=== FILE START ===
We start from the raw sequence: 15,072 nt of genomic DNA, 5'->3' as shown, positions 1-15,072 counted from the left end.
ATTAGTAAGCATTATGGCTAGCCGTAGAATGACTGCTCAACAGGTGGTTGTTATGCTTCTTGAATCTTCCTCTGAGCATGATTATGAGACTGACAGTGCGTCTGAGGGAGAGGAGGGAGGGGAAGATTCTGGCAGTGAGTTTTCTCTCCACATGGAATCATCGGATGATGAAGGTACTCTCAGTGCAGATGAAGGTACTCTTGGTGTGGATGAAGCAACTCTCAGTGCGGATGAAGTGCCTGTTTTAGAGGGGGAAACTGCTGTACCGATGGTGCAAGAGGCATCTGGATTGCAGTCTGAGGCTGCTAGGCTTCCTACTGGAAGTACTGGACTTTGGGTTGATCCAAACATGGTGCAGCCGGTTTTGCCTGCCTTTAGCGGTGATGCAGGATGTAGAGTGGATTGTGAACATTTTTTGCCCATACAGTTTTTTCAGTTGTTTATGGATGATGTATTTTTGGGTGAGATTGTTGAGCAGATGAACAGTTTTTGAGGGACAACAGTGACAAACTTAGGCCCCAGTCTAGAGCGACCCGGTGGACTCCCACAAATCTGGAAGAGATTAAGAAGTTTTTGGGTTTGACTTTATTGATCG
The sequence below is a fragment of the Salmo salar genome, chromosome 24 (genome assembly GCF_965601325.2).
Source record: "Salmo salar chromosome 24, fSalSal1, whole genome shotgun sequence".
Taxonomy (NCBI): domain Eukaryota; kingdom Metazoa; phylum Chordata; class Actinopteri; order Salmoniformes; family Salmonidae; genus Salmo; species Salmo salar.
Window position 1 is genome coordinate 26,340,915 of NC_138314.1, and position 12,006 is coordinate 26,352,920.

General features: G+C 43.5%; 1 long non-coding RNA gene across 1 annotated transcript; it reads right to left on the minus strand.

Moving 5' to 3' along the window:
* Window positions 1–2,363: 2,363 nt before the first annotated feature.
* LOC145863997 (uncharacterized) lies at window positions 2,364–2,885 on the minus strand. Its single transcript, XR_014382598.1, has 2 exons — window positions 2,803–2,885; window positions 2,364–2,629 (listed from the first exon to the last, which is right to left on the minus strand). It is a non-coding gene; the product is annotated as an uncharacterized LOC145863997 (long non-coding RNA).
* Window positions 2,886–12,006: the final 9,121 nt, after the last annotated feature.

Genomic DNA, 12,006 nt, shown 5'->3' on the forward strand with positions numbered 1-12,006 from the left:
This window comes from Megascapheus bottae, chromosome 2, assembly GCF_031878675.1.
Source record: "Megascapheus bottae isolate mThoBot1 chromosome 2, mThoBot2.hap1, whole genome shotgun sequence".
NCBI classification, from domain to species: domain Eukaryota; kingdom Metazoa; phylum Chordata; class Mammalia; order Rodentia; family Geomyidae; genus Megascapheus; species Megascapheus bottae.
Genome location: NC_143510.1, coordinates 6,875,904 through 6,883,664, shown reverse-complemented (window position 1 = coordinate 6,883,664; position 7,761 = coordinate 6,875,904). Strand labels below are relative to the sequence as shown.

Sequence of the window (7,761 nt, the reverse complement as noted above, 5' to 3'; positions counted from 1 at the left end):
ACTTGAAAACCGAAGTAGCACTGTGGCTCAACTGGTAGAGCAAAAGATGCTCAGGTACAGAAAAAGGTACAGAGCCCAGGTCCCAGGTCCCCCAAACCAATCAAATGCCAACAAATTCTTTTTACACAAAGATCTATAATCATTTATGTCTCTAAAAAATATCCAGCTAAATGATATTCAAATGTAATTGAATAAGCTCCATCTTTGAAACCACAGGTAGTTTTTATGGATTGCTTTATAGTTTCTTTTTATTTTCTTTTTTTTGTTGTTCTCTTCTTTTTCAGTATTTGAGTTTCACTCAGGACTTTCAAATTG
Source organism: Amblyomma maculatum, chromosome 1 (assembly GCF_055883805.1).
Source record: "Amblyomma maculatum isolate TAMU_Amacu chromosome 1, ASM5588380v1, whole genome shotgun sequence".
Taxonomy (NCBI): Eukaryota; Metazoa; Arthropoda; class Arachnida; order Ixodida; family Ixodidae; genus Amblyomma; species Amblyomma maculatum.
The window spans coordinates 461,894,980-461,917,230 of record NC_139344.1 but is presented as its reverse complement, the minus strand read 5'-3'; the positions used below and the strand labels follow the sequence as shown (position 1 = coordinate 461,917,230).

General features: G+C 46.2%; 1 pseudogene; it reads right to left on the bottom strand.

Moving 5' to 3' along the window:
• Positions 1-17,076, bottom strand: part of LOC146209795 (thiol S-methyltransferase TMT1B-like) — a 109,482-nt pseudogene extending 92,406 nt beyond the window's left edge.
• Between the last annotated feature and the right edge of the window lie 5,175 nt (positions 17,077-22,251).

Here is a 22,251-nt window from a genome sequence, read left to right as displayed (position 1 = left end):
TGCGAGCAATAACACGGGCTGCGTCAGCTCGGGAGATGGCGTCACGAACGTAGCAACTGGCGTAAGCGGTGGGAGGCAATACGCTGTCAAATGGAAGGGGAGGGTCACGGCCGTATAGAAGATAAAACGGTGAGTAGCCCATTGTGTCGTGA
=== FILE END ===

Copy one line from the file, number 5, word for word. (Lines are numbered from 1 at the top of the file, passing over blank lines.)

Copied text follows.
Taxonomy (NCBI): domain Eukaryota; kingdom Metazoa; phylum Chordata; class Actinopteri; order Salmoniformes; family Salmonidae; genus Salmo; species Salmo salar.